There are potentially two IXPs in the south of the country: the Ferghana Valley IXP (FVIXP) and another one. None of them is registered on PeeringDB. The Ferghana Valley IXP was launched in April 2019 and was funded by the Kyrgyz Internet Society Chapter. Publicised since April 2017. It is located in Osh, the country's southern capital, and was supposed to help develop the Internet in the whole region. According to the ISOC website, it was also conceived through “working closely with local stakeholders and community members to set up first of its kind peering hub". Despite local cooperation, ISOC members of Kyrgyzstan told us that the IXP was not in use because of a lack of Interest from operators, which was confirmed by one small operator from Osh, directly contradicting the FVIXP’s website. RIPE had already noted in Central Asia a global “reluctant attitude towards IXPs”. Our interviews helped pinpoint two central reasons for this: The bureaucratic hurdles and the lack of competent personnel from small operators.

The second example of these diverging views regards the connections (or lack thereof) with direct or indirect neighbouring countries, whether inside or outside the region. The case of the links with Uzbekistan and Tajikistan is especially telling. During interviews, two Kyrgyz actors suggested that there existed “invisible” paths used for data transit between Kyrgyzstan and both of these countries. For Tajikistan, most other actors acknowledged that it was a possibility, although some denied it. One important operator in the country suggested that there might be some unannounced traffic, but they were unaware of it despite their sizable footprint in the national network. According to most interviews, these unannounced routes stem from the geopolitical conflict between Kyrgyzstan and Tajikistan, specifically, from decisions made by TojikTelecom to disconnect from Kyrgyz operators. While this long-lasting conflict between Kyrgyzstan and Tajikistan probably impedes the communication between the two countries, the uncertainty remains - there is no shared view about these unannounced paths between local operators.

The fact that there are such diverging views serves as an illustration of the overall lack of coordination between actors in the region. At the regional scale, the lack of coordination becomes even more obvious. Despite some organisations like the Eurasian Economic Union being described by some actors as sometimes serving as regional platforms, there is no cooperation between associations of operators of different countries. In fact, there is no contact at all between the Kyrgyz association of operators and others in the region, not even with Kazakhstan, from which connectivity mostly depends. Conversely, this association has strong links with Russian operators, which illustrates the strengths of strategical dependencies inherited from the imperial past of the post-Soviet area. Yet this lack of cooperation in Kyrgyzstan and the region may be changing at a fast pace. The war in Ukraine and the realisation of the very preeminent place of Russia in terms of regional connectivity could lead in the long term to a paradigm shift, a perspective which all the interviewees agreed on.

The effect of geopolitical events on connectivity

The network of Kyrgyzstan is very much dependent on Kazakhstan and Russia for its global access to the Internet. The country does have international providers from Western Europe and the US, but they all cross the territory of Russia. Some actors in the country see this as a fact rather than a fundamental political issue, including the Kyrgyz authorities in Digital development, who consider it "more of an obvious fact than a problem". When asked about the potential obstacles raised by this situation to develop some form of “digital sovereignty”, employees from this Ministry disregarded the question. It should be noted that, from the point of view of the authorities, this issue of sovereignty is decorrelated from connectivity: in their opinion, both the resiliency and redundancy of the network fall under the sole responsibility of network operators. Even if they fear Russia may use connectivity as a pressure point, including for gaining support (material or political) for the war, Kyrgyz authorities do not wish to interfere in the market at this level. On the other hand, some local operators expressed deep concerns about this dependency, stating that Russia could definitely use Internet as a pressure tactic toward central Asian countries for getting their support to the military operations. Our interviews were conducted in April 2022, 3 months after the beginning of the invasion of Ukraine, in a context of great geopolitical uncertainties.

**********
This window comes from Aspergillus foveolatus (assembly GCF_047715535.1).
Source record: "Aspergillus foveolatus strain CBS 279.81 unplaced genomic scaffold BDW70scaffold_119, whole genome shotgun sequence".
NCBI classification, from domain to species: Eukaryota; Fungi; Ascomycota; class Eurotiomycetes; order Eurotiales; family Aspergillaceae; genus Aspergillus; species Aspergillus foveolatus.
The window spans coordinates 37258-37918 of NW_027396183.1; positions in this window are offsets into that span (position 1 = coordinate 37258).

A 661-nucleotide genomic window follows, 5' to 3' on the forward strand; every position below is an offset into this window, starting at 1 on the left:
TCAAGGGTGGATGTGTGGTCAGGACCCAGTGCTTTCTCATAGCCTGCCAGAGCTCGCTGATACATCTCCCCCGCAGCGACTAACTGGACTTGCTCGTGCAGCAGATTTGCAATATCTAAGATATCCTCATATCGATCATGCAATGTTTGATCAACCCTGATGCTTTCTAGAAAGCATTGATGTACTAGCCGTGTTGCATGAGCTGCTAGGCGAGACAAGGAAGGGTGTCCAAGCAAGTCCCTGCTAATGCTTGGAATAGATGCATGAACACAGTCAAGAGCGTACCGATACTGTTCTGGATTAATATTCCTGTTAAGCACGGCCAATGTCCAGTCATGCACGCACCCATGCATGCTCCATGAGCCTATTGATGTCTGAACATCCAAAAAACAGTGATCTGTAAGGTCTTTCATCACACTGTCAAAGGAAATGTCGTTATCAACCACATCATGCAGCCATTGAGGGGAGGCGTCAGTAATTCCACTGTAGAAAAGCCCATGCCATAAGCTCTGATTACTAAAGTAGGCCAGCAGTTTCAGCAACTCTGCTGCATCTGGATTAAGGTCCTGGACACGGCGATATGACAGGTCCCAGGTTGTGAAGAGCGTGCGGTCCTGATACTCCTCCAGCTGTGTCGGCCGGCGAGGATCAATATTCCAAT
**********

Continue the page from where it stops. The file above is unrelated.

The extent to which this dependency is prevalent remains difficult to measure. According to the association of network operators of the country, a potential disconnection from Russia would only lead to a decrease in traffic of about 20-25 % for Internet users, thanks to the alternative roads that the country has with its neighbours. But, apart from Internet access for users, this dependency entails more structural obstacles for Kyrgyz actors. One major operator indeed mentioned that they could not peer with Hurricane Electrics because, according to them, “Hurricane Electrics’ routers should have been registered in Russia”. In a more general sense, even though they do intend to “better their connectivity with Frankfurt”, they claim that it is not possible due to Russian policies.

Despite the trust in the ability of alternative routes to withstand most of the traffic, the war in Ukraine appears as a game changer. In Central Asia, the Russian decision to go to war with Ukraine has faced various types of cautious but sometimes firm criticism of the Kremlin’s actions. Central Asian countries are heavily dependent on Russia and thus are reluctant to openly raise their voice against Moscow.

Regarding connectivity, this criticism materialised in our interviews through the interest shown by local actors in various potential solutions. Different plans to bypass or at least reduce dependency on Russia have indeed been mentioned, and sometimes praised during interviews. Two new infrastructures are mostly looked into by local actors - the TurkTelecom cable, and Starlink.

In April 2022, while we were on our fieldwork, Turkish and Kyrgyz providers Turktelecom and Elcat declared a Memorandum of Understanding on a future Ankara-Bishkek land cable connecting the two countries.